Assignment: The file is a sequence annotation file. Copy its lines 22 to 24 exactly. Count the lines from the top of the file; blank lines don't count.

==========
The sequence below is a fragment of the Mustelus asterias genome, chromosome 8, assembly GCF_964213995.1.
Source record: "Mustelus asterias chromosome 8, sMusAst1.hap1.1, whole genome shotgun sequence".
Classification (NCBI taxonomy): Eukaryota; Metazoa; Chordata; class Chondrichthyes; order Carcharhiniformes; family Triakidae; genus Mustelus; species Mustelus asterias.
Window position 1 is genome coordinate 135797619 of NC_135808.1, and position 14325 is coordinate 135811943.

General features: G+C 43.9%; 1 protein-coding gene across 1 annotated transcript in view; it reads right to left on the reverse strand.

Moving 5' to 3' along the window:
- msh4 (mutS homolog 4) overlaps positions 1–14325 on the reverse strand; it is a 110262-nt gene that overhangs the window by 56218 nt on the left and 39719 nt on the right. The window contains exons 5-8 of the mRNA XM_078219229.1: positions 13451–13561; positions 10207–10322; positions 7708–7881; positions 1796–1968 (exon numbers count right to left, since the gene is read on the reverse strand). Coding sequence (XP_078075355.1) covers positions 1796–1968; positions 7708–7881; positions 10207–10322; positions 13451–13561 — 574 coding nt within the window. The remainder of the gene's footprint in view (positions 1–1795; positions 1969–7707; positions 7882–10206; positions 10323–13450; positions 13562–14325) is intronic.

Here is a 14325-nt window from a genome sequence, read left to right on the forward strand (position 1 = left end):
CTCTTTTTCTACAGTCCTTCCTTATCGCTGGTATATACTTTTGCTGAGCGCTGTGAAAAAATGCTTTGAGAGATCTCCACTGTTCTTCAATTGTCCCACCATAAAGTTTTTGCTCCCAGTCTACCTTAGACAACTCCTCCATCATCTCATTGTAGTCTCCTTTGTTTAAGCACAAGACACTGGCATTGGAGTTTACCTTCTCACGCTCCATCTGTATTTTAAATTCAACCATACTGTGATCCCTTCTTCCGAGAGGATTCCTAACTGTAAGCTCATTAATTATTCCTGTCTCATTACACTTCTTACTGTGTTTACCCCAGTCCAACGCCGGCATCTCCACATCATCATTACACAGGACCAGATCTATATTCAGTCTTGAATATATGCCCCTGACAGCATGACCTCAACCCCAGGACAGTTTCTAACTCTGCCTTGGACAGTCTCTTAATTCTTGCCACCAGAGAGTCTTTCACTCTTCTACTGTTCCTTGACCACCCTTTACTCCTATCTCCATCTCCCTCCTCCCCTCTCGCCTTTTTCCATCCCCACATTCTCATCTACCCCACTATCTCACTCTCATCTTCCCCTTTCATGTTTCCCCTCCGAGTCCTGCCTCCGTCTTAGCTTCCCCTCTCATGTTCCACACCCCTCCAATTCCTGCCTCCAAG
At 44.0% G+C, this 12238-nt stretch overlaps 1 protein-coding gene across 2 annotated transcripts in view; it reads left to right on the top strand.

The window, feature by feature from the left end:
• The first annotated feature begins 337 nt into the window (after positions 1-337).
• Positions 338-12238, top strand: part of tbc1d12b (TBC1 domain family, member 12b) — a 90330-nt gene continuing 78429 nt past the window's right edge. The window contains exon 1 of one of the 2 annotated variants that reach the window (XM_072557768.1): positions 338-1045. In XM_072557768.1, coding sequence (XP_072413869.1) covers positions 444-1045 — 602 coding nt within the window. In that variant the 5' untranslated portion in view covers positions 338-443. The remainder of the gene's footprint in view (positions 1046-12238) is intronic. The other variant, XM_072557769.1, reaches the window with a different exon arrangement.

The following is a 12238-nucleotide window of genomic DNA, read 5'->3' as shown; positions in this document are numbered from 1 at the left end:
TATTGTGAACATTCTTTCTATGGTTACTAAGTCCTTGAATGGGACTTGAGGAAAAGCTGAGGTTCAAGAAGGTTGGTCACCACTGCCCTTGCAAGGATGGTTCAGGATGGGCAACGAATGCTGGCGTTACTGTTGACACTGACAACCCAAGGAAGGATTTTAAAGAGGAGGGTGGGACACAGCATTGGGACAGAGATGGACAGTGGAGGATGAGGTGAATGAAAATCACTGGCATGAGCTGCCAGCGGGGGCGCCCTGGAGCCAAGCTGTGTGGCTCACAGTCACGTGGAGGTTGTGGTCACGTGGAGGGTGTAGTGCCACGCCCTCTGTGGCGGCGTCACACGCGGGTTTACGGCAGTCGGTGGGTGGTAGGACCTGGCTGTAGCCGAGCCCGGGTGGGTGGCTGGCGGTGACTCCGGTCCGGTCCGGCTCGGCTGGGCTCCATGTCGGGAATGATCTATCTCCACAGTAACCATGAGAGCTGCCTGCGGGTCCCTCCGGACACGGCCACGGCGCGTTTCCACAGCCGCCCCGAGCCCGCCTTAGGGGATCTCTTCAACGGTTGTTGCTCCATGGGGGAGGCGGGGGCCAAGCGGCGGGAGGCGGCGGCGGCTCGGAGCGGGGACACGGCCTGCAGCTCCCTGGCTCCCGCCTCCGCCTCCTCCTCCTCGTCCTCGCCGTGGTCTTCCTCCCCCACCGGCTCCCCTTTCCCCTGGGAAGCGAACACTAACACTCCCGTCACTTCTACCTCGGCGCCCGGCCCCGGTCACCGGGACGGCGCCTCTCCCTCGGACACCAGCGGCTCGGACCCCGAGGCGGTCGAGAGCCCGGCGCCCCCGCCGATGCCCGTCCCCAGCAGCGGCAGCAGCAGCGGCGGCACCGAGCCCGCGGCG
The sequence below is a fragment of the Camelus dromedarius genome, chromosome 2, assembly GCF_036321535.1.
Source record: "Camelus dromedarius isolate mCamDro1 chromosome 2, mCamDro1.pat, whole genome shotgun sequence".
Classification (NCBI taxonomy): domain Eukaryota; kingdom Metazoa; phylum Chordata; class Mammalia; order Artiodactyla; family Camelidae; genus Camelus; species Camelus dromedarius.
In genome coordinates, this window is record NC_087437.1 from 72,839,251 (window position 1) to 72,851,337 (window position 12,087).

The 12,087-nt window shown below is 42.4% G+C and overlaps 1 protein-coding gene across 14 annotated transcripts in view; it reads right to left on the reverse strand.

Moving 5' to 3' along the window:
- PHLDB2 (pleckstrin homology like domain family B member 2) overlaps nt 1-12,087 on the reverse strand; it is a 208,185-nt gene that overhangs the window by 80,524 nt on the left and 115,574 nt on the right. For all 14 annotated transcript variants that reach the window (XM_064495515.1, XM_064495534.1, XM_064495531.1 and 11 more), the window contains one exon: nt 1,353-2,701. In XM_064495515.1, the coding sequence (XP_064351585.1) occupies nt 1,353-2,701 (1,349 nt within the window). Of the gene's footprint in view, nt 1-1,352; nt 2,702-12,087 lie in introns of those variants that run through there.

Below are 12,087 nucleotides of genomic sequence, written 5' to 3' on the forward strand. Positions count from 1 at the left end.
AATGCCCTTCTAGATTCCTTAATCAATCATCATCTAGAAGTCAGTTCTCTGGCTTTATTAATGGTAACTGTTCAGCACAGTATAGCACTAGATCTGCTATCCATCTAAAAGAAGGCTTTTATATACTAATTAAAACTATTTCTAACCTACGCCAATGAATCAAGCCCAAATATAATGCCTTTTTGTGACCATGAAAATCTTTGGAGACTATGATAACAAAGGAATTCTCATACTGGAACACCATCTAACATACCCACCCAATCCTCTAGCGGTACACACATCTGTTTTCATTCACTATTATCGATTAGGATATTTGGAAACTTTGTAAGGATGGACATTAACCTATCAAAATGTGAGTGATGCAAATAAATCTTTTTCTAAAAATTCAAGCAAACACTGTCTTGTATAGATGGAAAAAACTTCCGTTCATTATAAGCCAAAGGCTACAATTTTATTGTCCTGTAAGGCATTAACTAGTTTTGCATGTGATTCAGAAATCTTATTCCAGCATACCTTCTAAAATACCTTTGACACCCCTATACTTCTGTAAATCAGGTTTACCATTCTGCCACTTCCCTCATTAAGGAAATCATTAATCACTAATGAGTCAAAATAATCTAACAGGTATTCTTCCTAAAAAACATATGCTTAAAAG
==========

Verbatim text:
- PHLDB2 (pleckstrin homology like domain family B member 2) overlaps nt 1-12,087 on the reverse strand; it is a 208,185-nt gene that overhangs the window by 80,524 nt on the left and 115,574 nt on the right. For all 14 annotated transcript variants that reach the window (XM_064495515.1, XM_064495534.1, XM_064495531.1 and 11 more), the window contains one exon: nt 1,353-2,701. In XM_064495515.1, the coding sequence (XP_064351585.1) occupies nt 1,353-2,701 (1,349 nt within the window). Of the gene's footprint in view, nt 1-1,352; nt 2,702-12,087 lie in introns of those variants that run through there.

Below are 12,087 nucleotides of genomic sequence, written 5' to 3' on the forward strand. Positions count from 1 at the left end.
AATGCCCTTCTAGATTCCTTAATCAATCATCATCTAGAAGTCAGTTCTCTGGCTTTATTAATGGTAACTGTTCAGCACAGTATAGCACTAGATCTGCTATCCATCTAAAAGAAGGCTTTTATATACTAATTAAAACTATTTCTAACCTACGCCAATGAATCAAGCCCAAATATAATGCCTTTTTGTGACCATGAAAATCTTTGGAGACTATGATAACAAAGGAATTCTCATACTGGAACACCATCTAACATACCCACCCAATCCTCTAGCGGTACACACATCTGTTTTCATTCACTATTATCGATTAGGATATTTGGAAACTTTGTAAGGATGGACATTAACCTATCAAAATGTGAGTGATGCAAATAAATCTTTTTCTAAAAATTCAAGCAAACACTGTCTTGTATAGATGGAAAAAACTTCCGTTCATTATAAGCCAAAGGCTACAATTTTATTGTCCTGTAAGGCATTAACTAGTTTTGCATGTGATTCAGAAATCTTATTCCAGCATACCTTCTAAAATACCTTTGACACCCCTATACTTCTGTAAATCAGGTTTACCATTCTGCCACTTCCCTCATTAAGGAAATCATTAATCACTAATGAGTCAAAATAATCTAACAGGTATTCTTCCTAAAAAACATATGCTTAAAAG